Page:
You’ve also visited some top academies in Holland, Germany and in the UK, what do the best do better, or different, in your experience?

Whenever I think of all the clubs I’ve visited, the two moments that sticks out the most, was PSV’s insistence on players taking ownership over their development and Hoffenheim’s desire to experiment with sessions.

In my experience, these are the areas where the best excel:

  • Attention to detail.
  • Giving ownership to players.
  • Experimenting.

I’ve been to visit some of Europe’s top clubs, Red Bull Salzburg, Bayern Munich, Rayo Vallecano, Cologne (Køln), Vålerenga, Barcelona (Futsal) and Manchester City, Manchester United and Southampton in the UK. There’s a cultural difference in the sense of openness at the top clubs elsewhere compared to those in the UK. The top clubs are hiding their work behind high fences, regulations and security guards, preventing the local coaches to learn from the best. This is unarguably one of the reasons we do not produce as good players – or coaches – as the top nations in Europe.

When I did my internship in Hoffenheim I learned that they insist on providing development opportunities for local grassroots coaches. This is a stark contrast to the relationships between elite and grassroots in the UK, where the top clubs take no responsibility to improve the local footballing community.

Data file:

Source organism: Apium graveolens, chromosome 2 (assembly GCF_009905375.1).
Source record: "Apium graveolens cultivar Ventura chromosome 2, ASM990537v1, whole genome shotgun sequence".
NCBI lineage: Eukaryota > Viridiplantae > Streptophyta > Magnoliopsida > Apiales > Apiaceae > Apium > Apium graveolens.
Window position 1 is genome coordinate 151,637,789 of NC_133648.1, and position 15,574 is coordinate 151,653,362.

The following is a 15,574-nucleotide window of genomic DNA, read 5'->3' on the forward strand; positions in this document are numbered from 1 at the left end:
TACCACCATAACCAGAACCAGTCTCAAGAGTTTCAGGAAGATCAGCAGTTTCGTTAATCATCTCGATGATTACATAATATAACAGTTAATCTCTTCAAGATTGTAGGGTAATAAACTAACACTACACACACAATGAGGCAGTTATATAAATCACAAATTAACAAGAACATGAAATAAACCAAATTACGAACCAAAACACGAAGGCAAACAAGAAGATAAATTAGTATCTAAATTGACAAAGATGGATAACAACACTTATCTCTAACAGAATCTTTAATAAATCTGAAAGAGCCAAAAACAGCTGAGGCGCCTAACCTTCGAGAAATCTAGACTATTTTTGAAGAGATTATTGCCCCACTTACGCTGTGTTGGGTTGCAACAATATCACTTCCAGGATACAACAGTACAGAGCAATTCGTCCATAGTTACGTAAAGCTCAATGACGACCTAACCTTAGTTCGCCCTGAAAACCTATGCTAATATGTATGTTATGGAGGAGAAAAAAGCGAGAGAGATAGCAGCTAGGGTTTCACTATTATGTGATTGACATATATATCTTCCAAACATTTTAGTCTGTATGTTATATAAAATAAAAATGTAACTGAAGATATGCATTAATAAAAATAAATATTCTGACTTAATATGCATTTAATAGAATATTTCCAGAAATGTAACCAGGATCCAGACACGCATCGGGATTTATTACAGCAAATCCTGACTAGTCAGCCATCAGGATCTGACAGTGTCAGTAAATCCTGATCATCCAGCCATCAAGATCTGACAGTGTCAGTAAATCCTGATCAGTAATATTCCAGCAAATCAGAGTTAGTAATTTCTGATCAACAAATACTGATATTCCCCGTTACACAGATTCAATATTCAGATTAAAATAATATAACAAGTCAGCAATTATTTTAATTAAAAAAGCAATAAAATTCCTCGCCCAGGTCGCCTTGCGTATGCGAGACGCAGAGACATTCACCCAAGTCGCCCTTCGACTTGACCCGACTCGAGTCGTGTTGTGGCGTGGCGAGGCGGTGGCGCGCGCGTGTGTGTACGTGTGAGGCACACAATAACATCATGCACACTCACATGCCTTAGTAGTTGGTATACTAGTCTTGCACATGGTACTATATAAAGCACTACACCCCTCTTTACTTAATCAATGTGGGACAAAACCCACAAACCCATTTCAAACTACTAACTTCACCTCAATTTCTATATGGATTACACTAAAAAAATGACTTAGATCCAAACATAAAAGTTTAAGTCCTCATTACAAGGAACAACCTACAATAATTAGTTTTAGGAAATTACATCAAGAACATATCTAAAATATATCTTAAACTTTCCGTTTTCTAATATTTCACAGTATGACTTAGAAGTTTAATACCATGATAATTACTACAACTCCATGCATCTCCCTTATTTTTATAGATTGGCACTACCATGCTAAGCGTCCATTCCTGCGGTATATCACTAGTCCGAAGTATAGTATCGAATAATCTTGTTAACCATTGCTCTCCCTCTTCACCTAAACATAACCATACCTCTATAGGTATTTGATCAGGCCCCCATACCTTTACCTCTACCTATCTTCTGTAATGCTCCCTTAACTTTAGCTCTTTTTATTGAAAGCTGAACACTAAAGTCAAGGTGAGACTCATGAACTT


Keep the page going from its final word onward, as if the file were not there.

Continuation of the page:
Going forwards I want to expand my horizon further. Pep Guardiola speaks a lot about learning from other sports, and I’ve just finished How Life Imitates Chess by Kasparov. There is no doubt we football coaches can learn from other sports, from training methods, to mentality, team building or to set piece planning.

 

You’ve been working with clubs in India, USA, Norway, Germany and obviously in the UK. Has working in so many different cultures improved you as a coach, how?

Definitely. I’ve learnt so much from working in these countries with various different roles that I’d feel confident taking on most roles around the world. The challenges provided in some demanding, some tragic and some upsetting situations has definitely developed me as a coach. The range of my experiences, working in conditions you can’t imagine with players not speaking English and with hardly any equipment, to working with some really top top coaches have prepared me for anything. Here are three experiences I have made, where I have had make bold choices or that I can look back to and say with certainty ‘I grew from this’.

When taking over the university side, I wanted to instil respect as one of our core values. It was something I took away from Hoffenheim, the level of respect all the players and staff have for one another. It creates a healthy environment where all the people working alongside each other, respect and value the ideas of everybody involved. However, it’s been quite difficult to implement within the university team, with so many players from different backgrounds having such different personalities. Aligning different personalities towards the same cause has by far been my most difficult task as a coach to date, it’s something I’m constantly working towards with our team at university.